Monday, March 3, 2008

How to Make Stuff Cost More

Two things unnecessarily burden business today: taxes and regulations. These items are two things that affect us every time we buy anything. eliminating and limiting these items are key to boosting prosperity, and would do more to wipe out recession than all the stimulus crap the government could ever levy.

First of all, let's deal with the taxes. We should stop levying all taxes on corporations. The simple fact is that businesses do not pay taxes that are levied on them. This is something that should be obvious, but far too many people don't get it. They say it's not fair that big evil corporations don't pay their fair share. What they fail to grasp is that taxes are a cost of business. And corporations pay for these costs by putting them into the cost of their product. This is known as embedded taxes, and it is in embedded taxes that we pay for all the taxes we lump onto corporations in the name of "fairness". On a related note, the need to comply with these taxes, as well as payroll taxes, and the matching funds that are added to the cost of each employee, are passed on to us as well.

Now on to the regulation front. I'm not going to come out and say we shouldn't regulate corporations. That's called insanity. But let's look at the most hated and reviled industry on Earth: Big Tobacco. Conservatives loathe them because they corrupt kids with cancer sticks. Moderates can't stand them because their grandfather smoked for 60 years, quit, then got lung cancer and died. Liberals despise them because they are the quintessential evil lying corporation. To all of this I can only say they fucked up. Bad. And they did it for years. Even worse. But now, they are a perfect example of a corporation besieged by government anal regulation.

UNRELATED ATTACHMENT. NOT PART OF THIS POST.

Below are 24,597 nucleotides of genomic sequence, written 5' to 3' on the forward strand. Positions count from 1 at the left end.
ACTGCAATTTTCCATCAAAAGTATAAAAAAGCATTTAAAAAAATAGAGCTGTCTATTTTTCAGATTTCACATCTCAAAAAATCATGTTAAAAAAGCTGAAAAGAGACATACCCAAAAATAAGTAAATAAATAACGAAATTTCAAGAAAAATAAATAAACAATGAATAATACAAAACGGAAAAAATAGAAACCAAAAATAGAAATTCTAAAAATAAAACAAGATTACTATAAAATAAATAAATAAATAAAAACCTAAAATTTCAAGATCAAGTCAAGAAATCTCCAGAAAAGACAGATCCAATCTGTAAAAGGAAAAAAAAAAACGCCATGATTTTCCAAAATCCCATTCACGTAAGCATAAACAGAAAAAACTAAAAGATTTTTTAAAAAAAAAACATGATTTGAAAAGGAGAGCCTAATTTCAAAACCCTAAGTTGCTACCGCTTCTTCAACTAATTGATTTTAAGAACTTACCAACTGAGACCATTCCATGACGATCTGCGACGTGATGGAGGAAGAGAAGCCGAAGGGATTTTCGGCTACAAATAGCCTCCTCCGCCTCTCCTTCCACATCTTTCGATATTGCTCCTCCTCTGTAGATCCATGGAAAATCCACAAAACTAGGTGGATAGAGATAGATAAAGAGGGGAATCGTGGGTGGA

They are required to put warnings on every product they sell stating the product can kill you dead. They are limited on what they can advertise, where they can advertise, and even what they can use in their advertisements. They can't market or sell to certain groups of people. They have to give state governments truckloads of money just to avoid being sued more. And they still don't have much immunity from people who have choked on their murder-labeled death sticks for the last couple decades and developed cancer as a result. Interestingly, raw tobacco is subsidized by the government, then a behavior tax is levied which pays for the subsidies and government consultants. Outside, their product is limited in where it can be consumed, completely banned from everywhere in public places, and banned from private dwellings in a few places. And then they have to spend money to tell people not to use their product.